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BY-NC-ND 4.0 license Open Access Published by De Gruyter September 15, 2022

Crosstalk between bone and other organs

  • Wanqiong Yuan and Chunli Song ORCID logo EMAIL logo
From the journal Medical Review


Bone has long been considered as a silent organ that provides a reservoir of calcium and phosphorus, traditionally. Recently, further study of bone has revealed additional functions as an endocrine organ connecting systemic organs of the whole body. Communication between bone and other organs participates in most physiological and pathological events and is responsible for the maintenance of homeostasis. Here, we present an overview of the crosstalk between bone and other organs. Furthermore, we describe the factors mediating the crosstalk and review the mechanisms in the development of potential associated diseases. These connections shed new light on the pathogenesis of systemic diseases and provide novel potential targets for the treatment of systemic diseases.


Bone is a living and dynamic organ, which coordinately processes bone formation by osteoblasts and bone resorption by osteoclasts, respectively. Osteoblasts develop from mesenchymal stem cells, and osteoclasts are large multinucleated cells that develop from hematopoietic stem cells. Another bone cell type, osteocytes, are the most abundant cells, comprising 95% of bone cells and regulating osteoclasts and osteoblasts to maintain bone balance [1]. These cells are influenced by numerous local and systemic factors and produce factors that participate in systemic body regulation. The mutual regulation among these cells contributes to maintaining bone homeostasis.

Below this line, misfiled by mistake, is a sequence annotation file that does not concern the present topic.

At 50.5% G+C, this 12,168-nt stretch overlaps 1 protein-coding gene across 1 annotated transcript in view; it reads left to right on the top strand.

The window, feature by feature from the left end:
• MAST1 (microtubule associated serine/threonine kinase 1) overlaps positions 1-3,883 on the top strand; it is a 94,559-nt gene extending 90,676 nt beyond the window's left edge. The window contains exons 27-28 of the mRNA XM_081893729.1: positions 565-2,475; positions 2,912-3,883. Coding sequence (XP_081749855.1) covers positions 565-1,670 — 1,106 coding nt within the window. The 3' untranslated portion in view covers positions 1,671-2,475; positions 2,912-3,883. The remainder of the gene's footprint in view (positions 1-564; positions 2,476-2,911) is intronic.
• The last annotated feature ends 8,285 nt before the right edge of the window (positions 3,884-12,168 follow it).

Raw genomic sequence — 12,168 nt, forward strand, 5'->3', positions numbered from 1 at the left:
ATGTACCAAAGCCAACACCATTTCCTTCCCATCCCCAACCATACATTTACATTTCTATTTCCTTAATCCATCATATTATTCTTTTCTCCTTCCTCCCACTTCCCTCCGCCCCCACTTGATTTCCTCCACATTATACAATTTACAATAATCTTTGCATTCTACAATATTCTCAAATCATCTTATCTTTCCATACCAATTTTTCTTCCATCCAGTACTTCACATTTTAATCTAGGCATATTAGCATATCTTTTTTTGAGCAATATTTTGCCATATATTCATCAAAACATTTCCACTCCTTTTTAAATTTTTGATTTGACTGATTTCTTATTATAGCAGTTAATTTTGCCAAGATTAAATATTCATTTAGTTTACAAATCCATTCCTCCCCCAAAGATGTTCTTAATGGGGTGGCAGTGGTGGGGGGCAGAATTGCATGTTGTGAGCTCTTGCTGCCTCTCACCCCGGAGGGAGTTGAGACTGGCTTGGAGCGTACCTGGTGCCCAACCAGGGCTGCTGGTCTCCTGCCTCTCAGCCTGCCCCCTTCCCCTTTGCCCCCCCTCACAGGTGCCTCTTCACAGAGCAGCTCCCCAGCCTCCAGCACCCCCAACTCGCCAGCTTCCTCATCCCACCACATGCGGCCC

The endocrine system plays crucial roles in the maintenance of whole organism physiology. Traditionally, bone has long been considered as an inertia organ that provides the storage for calcium and phosphate to support the body. Recently, bone revealed extra-skeletal functions [2] and is redefined as an active endocrine organ. The crosstalk between bone and other organs is essential to whole-body homeostasis, coordinating the activity of organs and guaranteeing the proper physiological functions of organs. Communication between bone and other organs is increasingly recognized as a critical way to maintain homeostasis and disease adaptation [3]. In this review, we will present an overview of the crosstalk between bone and other organs, including muscle, brain, immune system, blood vessel, pancreas, kidney, liver and gonad (Figure 1).

Figure 1: 
Crosstalk between bone and other organs. There is a tight connection between bone and other organs, including muscle, brain, immune system, blood vessel, pancreas, kidney, liver and gonad.
Figure 1: